As the week began, nonproliferation advocates weren’t optimistic that President Joe Biden would stand by his early commitments to “reduce the role of nuclear weapons in our national security strategy.” He might reverse former President Donald Trump’s decisions to pursue a nuclear-armed, sea-launched cruise missile or to retain the B83 gravity bomb, the most destructive weapon in the U.S. nuclear arsenal, they thought. He might roll back Trump’s policy allowing a nuclear response to “significant non-nuclear strategic attacks” or even consider a coveted “no first use” policy that Biden had shown interest in as vice president. But prospects that he would do the heavier lifting and halt Northrop Grumman’s contract to replace the intercontinental ballistic missile system — considered one of the most dangerous and unnecessary weapons in the nuclear arsenal — were practically nonexistent. Combined with multiple other weapons programs, the brand-new ICBM system puts the U.S. in its largest nuclear modernization effort since the Cold War.
Now that Russia has invaded Ukraine in what could amount to the worst conflict in Europe since World War II, the prognosis looks even more grim, and the urgency for prudence much greater. Russia is armed with a trove of nuclear weapons, spreading fear to concerned observers about the prospect of an escalation involving the most destructive arms on the planet. During a televised address Wednesday night, Russian President Vladimir Putin issued a stark warning that anyone who interferes “will face consequences greater than any you have faced in history” — which some experts have interpreted as a reference to nuclear weapons. Allen Hester of the Friends Committee on National Legislation told The Intercept on Thursday that Russia is “very much using their nuclear arsenal as a shield to pursue conventional warfare in the region,” adding that it’s crucial nevertheless to keep the lines of communication open.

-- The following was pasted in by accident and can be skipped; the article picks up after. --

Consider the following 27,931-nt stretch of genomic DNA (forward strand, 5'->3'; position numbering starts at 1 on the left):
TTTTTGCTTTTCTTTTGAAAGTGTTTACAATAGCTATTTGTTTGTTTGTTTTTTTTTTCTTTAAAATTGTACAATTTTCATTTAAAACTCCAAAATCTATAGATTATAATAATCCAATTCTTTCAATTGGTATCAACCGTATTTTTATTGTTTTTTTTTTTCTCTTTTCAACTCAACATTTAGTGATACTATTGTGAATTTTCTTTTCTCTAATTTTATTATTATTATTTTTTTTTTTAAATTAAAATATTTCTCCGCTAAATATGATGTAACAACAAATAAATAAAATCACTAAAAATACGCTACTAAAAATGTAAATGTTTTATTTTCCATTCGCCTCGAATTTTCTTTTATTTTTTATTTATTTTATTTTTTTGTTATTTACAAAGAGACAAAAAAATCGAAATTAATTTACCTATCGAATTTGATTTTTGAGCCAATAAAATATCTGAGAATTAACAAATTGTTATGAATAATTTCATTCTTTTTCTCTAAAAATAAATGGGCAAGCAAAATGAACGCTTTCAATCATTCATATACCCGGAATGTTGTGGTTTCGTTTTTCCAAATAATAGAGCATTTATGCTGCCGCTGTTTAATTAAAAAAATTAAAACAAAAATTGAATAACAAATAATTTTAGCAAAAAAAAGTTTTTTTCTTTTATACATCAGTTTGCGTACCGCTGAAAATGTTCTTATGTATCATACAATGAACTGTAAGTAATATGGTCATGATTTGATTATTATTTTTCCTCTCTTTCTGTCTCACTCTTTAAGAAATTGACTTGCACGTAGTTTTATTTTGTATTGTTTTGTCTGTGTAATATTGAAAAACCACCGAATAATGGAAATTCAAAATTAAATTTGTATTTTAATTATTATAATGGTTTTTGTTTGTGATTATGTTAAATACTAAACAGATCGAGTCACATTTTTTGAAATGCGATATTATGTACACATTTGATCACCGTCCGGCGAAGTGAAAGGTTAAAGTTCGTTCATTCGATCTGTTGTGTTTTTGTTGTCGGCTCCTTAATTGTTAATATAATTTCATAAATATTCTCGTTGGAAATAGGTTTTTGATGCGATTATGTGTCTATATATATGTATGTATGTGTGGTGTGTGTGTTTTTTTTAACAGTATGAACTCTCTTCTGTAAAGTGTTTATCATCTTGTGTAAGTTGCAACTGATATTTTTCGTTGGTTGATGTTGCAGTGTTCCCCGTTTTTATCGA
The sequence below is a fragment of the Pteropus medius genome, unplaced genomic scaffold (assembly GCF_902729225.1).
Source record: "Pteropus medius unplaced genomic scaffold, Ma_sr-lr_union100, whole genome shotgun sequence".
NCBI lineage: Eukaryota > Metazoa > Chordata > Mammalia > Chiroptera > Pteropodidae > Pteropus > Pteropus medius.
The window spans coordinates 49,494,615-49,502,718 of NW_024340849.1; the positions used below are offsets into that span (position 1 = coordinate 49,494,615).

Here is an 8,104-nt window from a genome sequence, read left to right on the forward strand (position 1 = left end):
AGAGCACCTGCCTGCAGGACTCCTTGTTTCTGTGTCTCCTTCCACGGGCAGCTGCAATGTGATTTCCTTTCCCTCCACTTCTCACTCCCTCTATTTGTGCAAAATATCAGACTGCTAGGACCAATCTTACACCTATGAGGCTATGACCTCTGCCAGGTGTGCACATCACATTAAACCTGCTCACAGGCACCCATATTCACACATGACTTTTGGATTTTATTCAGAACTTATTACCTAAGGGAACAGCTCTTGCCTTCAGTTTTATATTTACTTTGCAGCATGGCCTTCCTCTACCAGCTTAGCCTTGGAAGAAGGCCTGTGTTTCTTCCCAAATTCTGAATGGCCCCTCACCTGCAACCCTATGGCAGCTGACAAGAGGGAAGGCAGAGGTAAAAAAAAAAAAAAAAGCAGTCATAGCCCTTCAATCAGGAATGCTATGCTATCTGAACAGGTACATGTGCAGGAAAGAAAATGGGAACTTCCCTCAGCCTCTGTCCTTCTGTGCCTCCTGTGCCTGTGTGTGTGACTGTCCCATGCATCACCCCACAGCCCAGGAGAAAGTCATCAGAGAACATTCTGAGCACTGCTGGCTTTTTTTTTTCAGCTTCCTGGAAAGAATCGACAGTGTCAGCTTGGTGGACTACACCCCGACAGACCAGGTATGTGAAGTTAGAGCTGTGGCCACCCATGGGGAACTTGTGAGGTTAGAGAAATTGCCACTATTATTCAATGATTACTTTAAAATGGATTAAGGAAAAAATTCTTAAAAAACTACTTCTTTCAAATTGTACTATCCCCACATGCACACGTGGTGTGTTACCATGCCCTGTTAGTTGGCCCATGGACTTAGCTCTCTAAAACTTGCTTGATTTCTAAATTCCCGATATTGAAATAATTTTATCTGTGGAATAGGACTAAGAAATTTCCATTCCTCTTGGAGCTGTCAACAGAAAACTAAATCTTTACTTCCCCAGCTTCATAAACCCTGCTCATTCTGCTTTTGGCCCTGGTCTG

There will now likely be heightened pressure on Biden, who is yet to approve his final nuclear weapons strategy, to continue Trump’s expansionist course. Stephen Young of the Union of Concerned Scientists warned that hawks in the administration will try to convince Biden to keep the cruise missile and gravity bomb that his predecessor endorsed. “People will see it, they will claim it’s a sign of weakness if the U.S. cancels anything right now,” he told The Intercept. Hester said Biden may also be less willing to adopt a “no first use” policy, especially if fearful European allies, who’ve already lobbied against it, urge Biden again not to make major reforms. And, in what Hester described as a worst-case scenario, the president could decide to increase spending on cyber operations and other non-nuclear capabilities, then frame the relative change as a reduction in nuclear weapon reliance without cutting the arsenal at all.
“If Biden issues the NPR the Pentagon wrote, he will not just be accepting obsolete Cold War doctrines and weapons, he will be blessing them.”
Biden will weigh his options as he considers the draft Nuclear Posture Review that, prior to the crisis in Ukraine, was expected early this year. The NPR is a public document that each president since Bill Clinton has released to declare their policy on nuclear weapons. According to Hester, the draft is currently sitting on the president’s desk awaiting approval and any changes that he may deem necessary. Young said Defense Department officials have told him that the strategy’s rollout will be delayed until after the crisis in Ukraine settles. The White House and Pentagon did not reply to requests for comment.
Nuclear policy expert Joe Cirincione of the Quincy Institute for Responsible Statecraft told The Intercept that the war on Ukraine, and Americans’ tendency to immediately react by “bringing down the hammer,” shows why Biden should pull back his NPR and consider a more restrained approach. He especially warned about the administration repackaging the same old maximalist policies under new lingo like “integrated deterrence” that can “create a slipper[y] slope where conventional conflict can escalate quickly and seamlessly to cyber war and nuclear war.”